InitializeComponent();

	//Why SourceInitialized?
	//Subtle WPF issue: WPF will always maximize a window to the primary screen 
	//if WindowState is set too early (e.g. in the constructor), even
	//if the Left property says it should be on the 2nd screen. Setting
	//these values in SourceInitialized resolves the issue.
    this.SourceInitialized += (s,e) => Services.Tracker.Configure(this).Apply(); 
}

The pre-built settings for Window objects are defined in WindowConfigurationInitializer. During the Configure method, the WindowConfigurationInitializer object will set up tracking for Hight, Width, Top, Left and WindowState properties of the window, along with some validation for edge cases. We can replace the default way Jot tracks Window objects by supplying our own ConfigurationInitializer for the Window type, more on that later.

Where & when data gets stored

The StateTracker class has an empty constructor which uses reasonable defaults, but the main constructor allows you to specify exactly where the data will be stored and when:

StateTracker(IStoreFactory storeFactory, ITriggerPersist persistTrigger)

The two arguments are explained below.

1. Where data is stored

The storeFactory argument controls where data is stored. This factory will be used to create a data store for each tracked object.

You can, of course, provide your own storage mechanism (by implementing IStore and IStoreFactory) and Jot will happily use it.

By default, Jot stores data in .json files in the following folder: %AppData%\[company name]\[application name] (company name and application name are read from the entry assembly's attributes). The default folder is a per-user folder, but you can use a per-machine folder instead, like so:

var tracker = new StateTracker() { StoreFactory = new JsonFileStoreFactory(false) };//true: per-user, false: per-machine

Or you can specify the storage folder explicitly:

var tracker = new StateTracker() { StoreFactory = new JsonFileStoreFactory(@"c:\example\path\") };

For desktop applications, the default per-user folder is usually fine.

2. When data is stored

The StateTracker uses an object that implements ITriggerPersist to get notified when it should do a global save of all data. The ITriggerPersist interface has just one member: the PersistRequired event.

The only built-in implementation of this interface is the DesktopPersistTrigger class which fires the PersistRequired event when the (desktop) application is about to shut down.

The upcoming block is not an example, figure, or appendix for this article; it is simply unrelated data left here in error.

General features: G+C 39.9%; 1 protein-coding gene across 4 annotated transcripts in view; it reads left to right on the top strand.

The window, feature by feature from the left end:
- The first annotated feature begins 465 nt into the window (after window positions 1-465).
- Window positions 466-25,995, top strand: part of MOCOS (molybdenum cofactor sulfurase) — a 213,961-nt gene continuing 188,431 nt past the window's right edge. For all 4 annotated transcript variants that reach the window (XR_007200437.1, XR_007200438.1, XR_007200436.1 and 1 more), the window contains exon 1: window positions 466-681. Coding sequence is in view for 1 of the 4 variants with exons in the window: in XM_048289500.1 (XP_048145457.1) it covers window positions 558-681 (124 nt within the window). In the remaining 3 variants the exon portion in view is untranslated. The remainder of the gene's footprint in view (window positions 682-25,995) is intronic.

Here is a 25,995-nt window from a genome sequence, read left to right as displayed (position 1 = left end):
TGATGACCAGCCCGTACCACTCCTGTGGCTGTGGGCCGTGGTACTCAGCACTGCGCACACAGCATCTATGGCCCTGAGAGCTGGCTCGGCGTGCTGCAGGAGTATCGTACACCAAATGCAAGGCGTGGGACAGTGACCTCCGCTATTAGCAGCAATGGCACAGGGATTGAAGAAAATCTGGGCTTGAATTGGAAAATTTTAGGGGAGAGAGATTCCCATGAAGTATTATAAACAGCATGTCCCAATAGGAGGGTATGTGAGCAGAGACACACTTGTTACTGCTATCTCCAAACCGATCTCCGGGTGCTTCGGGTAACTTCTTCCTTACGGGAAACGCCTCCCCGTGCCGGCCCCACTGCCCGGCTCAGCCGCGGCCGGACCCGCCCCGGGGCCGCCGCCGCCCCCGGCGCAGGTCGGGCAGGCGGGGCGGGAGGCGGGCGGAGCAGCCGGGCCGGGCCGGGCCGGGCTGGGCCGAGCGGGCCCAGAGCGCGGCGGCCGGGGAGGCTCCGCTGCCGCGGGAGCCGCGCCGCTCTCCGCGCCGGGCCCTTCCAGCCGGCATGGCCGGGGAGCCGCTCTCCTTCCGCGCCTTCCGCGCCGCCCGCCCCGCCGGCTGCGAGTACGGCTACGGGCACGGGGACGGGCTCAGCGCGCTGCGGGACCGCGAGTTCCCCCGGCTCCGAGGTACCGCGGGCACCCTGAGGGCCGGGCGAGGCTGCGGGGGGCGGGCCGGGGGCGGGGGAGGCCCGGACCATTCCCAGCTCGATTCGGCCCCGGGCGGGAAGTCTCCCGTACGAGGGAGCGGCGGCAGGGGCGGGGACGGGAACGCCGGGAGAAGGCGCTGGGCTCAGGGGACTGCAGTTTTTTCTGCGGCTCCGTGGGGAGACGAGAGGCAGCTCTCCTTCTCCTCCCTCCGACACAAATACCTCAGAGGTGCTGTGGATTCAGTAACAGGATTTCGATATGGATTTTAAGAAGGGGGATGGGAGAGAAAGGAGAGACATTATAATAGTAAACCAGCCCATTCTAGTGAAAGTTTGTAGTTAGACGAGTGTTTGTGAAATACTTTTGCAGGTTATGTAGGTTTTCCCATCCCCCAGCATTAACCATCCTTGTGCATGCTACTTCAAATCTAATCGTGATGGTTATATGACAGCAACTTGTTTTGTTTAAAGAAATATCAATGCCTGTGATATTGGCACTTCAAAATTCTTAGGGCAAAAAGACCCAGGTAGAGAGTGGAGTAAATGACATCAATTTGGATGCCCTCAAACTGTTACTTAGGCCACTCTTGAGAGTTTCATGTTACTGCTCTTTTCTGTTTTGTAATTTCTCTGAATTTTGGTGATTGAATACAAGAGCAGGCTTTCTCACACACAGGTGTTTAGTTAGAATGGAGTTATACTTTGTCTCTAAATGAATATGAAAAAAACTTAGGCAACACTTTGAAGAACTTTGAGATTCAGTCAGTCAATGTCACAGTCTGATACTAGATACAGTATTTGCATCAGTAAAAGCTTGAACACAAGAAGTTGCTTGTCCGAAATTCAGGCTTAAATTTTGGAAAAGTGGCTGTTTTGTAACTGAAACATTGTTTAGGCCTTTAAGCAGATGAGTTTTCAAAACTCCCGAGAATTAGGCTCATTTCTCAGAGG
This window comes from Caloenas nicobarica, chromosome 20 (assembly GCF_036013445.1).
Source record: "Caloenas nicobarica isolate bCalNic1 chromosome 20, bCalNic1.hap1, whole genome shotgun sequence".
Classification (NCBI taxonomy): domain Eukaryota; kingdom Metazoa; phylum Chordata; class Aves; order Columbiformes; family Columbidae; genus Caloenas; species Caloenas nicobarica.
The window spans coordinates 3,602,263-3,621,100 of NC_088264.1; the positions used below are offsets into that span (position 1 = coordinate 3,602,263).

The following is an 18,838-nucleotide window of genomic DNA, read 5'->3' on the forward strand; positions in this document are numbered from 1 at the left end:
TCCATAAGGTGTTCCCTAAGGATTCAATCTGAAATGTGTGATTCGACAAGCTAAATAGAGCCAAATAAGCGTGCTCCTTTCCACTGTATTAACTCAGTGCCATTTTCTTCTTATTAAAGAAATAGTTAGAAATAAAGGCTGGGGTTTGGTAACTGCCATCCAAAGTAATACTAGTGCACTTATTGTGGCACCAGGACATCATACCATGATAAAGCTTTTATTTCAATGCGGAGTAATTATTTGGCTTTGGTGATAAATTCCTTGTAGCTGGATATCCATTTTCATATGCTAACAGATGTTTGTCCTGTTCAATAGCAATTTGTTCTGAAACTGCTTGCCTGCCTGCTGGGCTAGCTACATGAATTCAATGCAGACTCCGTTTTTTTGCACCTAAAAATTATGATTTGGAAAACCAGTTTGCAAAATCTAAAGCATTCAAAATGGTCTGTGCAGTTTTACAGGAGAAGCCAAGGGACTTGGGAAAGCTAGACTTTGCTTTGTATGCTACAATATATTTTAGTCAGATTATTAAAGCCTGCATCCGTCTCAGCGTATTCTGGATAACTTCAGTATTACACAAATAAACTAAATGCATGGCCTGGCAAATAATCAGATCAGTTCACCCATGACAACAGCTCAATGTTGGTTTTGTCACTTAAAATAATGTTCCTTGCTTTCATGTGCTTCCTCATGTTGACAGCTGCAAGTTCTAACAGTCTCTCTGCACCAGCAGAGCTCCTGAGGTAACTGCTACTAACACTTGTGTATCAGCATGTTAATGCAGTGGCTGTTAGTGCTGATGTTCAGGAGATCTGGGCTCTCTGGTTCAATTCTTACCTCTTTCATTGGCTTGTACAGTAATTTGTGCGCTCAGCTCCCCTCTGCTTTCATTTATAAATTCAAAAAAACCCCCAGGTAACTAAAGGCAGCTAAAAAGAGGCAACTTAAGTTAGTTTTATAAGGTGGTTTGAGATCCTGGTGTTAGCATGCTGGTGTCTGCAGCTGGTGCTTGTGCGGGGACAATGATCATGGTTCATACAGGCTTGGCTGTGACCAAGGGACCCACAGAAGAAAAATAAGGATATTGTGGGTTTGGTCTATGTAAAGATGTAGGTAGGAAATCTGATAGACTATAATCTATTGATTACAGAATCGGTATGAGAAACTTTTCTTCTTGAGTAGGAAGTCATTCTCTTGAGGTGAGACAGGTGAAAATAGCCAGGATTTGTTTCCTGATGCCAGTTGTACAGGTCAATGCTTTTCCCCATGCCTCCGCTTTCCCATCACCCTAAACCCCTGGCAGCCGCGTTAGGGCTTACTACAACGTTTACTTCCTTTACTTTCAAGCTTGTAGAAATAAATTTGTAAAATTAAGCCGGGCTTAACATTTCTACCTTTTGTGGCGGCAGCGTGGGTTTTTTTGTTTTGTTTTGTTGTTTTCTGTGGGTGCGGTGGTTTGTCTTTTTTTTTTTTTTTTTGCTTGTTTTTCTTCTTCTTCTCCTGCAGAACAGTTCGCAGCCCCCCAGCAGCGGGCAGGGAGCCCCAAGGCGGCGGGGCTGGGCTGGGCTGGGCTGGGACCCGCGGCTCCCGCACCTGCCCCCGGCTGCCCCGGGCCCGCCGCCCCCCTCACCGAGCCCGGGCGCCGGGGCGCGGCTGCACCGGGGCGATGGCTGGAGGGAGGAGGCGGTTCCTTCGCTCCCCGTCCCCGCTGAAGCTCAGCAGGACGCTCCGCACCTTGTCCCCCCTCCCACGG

Note: Objects that don't survive until application shutdown should be persisted earlier. This can be done by specifying the persist trigger (RegisterPersistTrigger) or by explicitly calling Persist() on their TrackingConfiguration object when appropriate.

Which properties of which object to track?

Since Jot doesn't know anything about our objects, we need to introduce them and tell Jot which properties of which object we want to track. For each object we track, a TrackingConfiguration object will be created. This configuration object will control how the target object is tracked.

There are 4 ways of initializing TrackingConfiguration objects, each being advantageous in certain scenarios.

Way 1: Manipulate the TrackingConfiguration object directly

To control how a single target object is tracked, we can manipulate its TrackingConfiguration object directly. For example:

	tracker.Configure(targetObj)
		.IdentifyAs("some id")
		.AddProperties(nameof(targetObj.Property1), nameof(targetObj.Property2))
		.RegisterPersistTrigger(nameof(targetObj.PropertyChanged))

Once we've set up the configuration object, we can apply any previously stored data to its tracked properties by calling Apply() on the configuration object.

Way 2: Configuration initializers

With configuration initializers, we can configure tracking for all instances of a given (base) type, even if we don't own the code of that type.

Say we want to track all TabControl objects in our application in the same way:

  • Track only the SelectedIndex property
  • Persist when SelectedIndexChanged event fires

Here's how to create a default configuration for tracking all TabControl objects: